Certainly, we still do digital test, including vectorless test and boundary scan; we’re just not overdriving the ICs. In general, we started out serving customers that simply could not afford a big-iron tester. And that mindset continues to drive the thinking of our R&D engineers and software specialists.
Q: To what extent have your customers integrated boundary-scan hardware and software with your test platforms?
A: Boundary scan is still more talked about than used in production test. Probably about half of the boundary-scan applications are in design and debug environments.
Even so, we are beginning to see more boundary scan on the production floor. And we certainly are encouraging our customers to use boundary scan to get higher digital test coverage, given the problems with lack of access that we’ve already discussed. We decided to work with all four of the major boundary-scan providers.
Some industries, such as automotive, have been slow to adopt boundary scan, but others, such as medical and telecom, are embracing the technique to ensure better test coverage.
Q: As you look at the whole board-test environment, are flexibility and more open systems becoming a clear trend?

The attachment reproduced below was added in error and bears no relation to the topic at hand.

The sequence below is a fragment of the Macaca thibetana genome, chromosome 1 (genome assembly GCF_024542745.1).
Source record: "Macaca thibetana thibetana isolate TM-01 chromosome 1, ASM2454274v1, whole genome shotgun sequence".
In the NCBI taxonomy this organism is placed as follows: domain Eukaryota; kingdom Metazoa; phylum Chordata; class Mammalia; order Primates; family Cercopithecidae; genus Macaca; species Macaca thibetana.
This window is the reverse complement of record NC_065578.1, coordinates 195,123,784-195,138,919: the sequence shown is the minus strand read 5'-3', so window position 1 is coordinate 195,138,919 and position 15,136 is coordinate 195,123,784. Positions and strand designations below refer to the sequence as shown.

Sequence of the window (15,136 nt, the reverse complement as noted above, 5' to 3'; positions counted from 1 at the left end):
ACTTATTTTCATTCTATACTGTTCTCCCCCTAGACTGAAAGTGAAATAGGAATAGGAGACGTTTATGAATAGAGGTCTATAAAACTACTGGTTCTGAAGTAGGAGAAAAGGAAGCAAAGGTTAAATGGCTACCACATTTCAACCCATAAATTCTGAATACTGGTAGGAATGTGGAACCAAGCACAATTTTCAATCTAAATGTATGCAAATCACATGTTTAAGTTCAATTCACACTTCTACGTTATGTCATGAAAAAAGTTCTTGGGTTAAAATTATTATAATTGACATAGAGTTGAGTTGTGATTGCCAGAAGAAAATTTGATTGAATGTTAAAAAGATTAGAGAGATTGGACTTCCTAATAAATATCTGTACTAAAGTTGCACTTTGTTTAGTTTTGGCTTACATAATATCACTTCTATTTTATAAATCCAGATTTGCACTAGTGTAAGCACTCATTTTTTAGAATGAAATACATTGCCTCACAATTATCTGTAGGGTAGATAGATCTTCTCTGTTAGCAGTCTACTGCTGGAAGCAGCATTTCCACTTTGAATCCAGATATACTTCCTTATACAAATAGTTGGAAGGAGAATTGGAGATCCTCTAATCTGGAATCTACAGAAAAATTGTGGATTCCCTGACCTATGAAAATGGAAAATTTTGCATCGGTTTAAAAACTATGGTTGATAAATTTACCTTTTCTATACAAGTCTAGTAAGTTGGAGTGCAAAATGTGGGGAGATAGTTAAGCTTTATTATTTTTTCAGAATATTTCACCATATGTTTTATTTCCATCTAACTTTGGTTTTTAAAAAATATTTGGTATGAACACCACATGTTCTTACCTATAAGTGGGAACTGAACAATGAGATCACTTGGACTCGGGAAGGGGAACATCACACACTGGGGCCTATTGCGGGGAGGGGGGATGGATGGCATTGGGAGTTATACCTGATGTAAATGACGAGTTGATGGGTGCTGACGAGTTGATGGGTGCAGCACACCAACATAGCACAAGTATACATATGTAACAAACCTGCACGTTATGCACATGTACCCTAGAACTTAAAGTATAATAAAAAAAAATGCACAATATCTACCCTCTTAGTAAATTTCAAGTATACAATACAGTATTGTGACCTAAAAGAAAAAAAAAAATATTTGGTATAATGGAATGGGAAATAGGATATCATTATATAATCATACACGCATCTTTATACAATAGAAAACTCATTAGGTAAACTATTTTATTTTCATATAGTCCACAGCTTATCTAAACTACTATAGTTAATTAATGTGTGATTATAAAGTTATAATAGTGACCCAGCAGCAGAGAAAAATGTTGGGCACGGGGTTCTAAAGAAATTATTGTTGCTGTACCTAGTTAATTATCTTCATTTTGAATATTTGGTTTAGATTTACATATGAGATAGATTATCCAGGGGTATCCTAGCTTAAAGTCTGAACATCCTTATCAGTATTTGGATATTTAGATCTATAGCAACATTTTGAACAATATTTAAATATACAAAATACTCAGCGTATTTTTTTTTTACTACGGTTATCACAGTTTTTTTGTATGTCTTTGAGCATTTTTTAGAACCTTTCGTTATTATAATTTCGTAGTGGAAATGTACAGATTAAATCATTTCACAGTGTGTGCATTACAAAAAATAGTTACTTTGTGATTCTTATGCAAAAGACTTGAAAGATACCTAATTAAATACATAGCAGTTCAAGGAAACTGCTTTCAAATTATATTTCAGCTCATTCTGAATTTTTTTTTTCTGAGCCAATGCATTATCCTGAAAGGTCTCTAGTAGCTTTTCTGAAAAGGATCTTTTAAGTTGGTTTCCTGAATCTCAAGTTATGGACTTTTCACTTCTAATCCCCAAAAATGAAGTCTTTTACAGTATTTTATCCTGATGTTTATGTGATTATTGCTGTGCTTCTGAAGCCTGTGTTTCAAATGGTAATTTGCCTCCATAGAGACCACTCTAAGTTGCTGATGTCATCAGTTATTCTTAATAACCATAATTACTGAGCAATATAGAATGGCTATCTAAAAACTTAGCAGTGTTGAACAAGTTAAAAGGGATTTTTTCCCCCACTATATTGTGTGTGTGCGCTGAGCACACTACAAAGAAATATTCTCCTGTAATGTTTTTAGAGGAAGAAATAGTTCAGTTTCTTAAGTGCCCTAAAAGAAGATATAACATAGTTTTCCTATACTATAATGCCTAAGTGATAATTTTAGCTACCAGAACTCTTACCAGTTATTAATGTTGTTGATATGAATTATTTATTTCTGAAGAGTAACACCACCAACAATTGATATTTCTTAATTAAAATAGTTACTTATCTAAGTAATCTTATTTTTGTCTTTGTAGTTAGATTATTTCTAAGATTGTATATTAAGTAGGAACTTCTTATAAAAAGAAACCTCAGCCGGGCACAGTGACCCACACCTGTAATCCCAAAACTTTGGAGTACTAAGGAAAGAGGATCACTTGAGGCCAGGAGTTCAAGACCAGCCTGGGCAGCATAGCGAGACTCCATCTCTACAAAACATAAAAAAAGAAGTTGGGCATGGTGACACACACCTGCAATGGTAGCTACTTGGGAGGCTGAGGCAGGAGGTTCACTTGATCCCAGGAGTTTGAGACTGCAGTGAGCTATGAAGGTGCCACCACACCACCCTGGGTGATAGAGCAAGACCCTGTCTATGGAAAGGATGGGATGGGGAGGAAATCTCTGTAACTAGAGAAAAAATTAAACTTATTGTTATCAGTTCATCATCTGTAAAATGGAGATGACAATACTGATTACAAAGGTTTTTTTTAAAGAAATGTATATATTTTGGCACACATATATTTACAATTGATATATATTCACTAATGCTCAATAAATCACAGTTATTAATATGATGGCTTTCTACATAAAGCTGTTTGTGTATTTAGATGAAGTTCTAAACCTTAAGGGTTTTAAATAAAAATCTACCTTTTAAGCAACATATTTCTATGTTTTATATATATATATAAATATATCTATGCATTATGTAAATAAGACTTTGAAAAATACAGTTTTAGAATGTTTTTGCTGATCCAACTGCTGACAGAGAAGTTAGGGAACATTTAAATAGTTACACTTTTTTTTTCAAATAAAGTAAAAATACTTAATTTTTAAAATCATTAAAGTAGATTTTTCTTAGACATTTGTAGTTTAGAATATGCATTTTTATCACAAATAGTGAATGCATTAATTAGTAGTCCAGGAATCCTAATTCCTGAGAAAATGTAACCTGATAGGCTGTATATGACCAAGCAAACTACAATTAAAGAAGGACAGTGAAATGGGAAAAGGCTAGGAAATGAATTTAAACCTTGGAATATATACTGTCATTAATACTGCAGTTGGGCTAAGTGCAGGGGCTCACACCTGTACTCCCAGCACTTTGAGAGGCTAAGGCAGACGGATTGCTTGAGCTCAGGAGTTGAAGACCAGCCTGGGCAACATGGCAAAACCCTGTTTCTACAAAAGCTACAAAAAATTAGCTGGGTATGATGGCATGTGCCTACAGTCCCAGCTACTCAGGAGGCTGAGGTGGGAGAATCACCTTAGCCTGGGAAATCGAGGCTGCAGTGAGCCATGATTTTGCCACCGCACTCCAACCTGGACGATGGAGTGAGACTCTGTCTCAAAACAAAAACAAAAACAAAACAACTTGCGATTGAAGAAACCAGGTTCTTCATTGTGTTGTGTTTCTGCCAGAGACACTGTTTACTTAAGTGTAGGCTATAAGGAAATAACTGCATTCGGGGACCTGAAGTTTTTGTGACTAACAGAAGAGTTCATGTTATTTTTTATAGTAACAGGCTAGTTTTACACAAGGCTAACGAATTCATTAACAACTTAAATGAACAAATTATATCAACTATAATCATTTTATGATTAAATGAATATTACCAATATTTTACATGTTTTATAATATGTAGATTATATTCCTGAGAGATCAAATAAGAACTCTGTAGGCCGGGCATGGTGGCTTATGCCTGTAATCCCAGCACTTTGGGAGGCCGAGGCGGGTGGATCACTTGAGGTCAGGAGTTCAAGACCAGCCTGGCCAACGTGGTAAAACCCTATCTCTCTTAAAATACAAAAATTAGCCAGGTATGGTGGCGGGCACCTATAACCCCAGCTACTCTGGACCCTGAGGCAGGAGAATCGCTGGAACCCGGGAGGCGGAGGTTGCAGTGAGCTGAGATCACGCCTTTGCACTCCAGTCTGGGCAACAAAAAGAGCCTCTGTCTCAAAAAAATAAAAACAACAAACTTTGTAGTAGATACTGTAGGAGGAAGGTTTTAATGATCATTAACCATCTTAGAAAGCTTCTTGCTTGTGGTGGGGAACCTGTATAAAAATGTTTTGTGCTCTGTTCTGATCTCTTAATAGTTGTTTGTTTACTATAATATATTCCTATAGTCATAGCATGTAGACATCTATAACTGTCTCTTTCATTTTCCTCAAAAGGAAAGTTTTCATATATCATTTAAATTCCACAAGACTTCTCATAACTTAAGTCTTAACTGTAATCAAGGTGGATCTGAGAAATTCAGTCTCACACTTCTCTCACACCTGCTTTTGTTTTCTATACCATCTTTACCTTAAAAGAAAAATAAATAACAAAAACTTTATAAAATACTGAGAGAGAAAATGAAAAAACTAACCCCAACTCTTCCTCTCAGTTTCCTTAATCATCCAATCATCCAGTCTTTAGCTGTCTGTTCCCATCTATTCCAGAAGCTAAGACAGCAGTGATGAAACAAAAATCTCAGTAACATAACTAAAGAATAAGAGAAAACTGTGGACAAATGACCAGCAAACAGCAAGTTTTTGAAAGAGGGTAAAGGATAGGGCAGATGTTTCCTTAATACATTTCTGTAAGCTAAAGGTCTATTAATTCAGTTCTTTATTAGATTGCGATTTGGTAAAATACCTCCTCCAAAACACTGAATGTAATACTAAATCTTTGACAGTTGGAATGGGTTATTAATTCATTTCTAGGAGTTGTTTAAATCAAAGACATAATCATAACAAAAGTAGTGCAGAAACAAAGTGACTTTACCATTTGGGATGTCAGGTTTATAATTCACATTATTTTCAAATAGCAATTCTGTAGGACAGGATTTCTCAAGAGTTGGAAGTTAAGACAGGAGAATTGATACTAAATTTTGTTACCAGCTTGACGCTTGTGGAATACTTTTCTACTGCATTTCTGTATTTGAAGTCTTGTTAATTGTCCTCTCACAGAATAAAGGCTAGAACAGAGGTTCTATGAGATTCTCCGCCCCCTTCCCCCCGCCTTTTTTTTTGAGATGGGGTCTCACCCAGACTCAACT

A: I believe so. Most companies need to make tradeoffs. They have to mix and match various technologies to get the test coverage they need. You need a platform that on one project allows you to do basic ICT and part programming—and on the next in-circuit and boundary scan, plus customized tests. You really don’t know what you are going to need on that next project, so the more flexible your platform, the better off you are. So, buy a system that solves your problems and saves money. Pure ICT platforms are not the big dogs they used to be.
Q: What kind of reception is CheckSum getting to its lower-cost solutions in the fast-growing Asia markets?
A: In that market, you’ll find more use of lower-cost test technologies than anywhere else. For example, the entire personal computer industry has gone to lower-cost ICT. Even so, some companies still cling to the older technologies because they believe they have a cost advantage on the labor side and don’t want to rock the boat. However, in many emerging markets, such as Vietnam, you simply don’t have a cadre of engineers with experience on these big-iron testers. If you are starting from scratch, why not use a simple, easy-to-use system?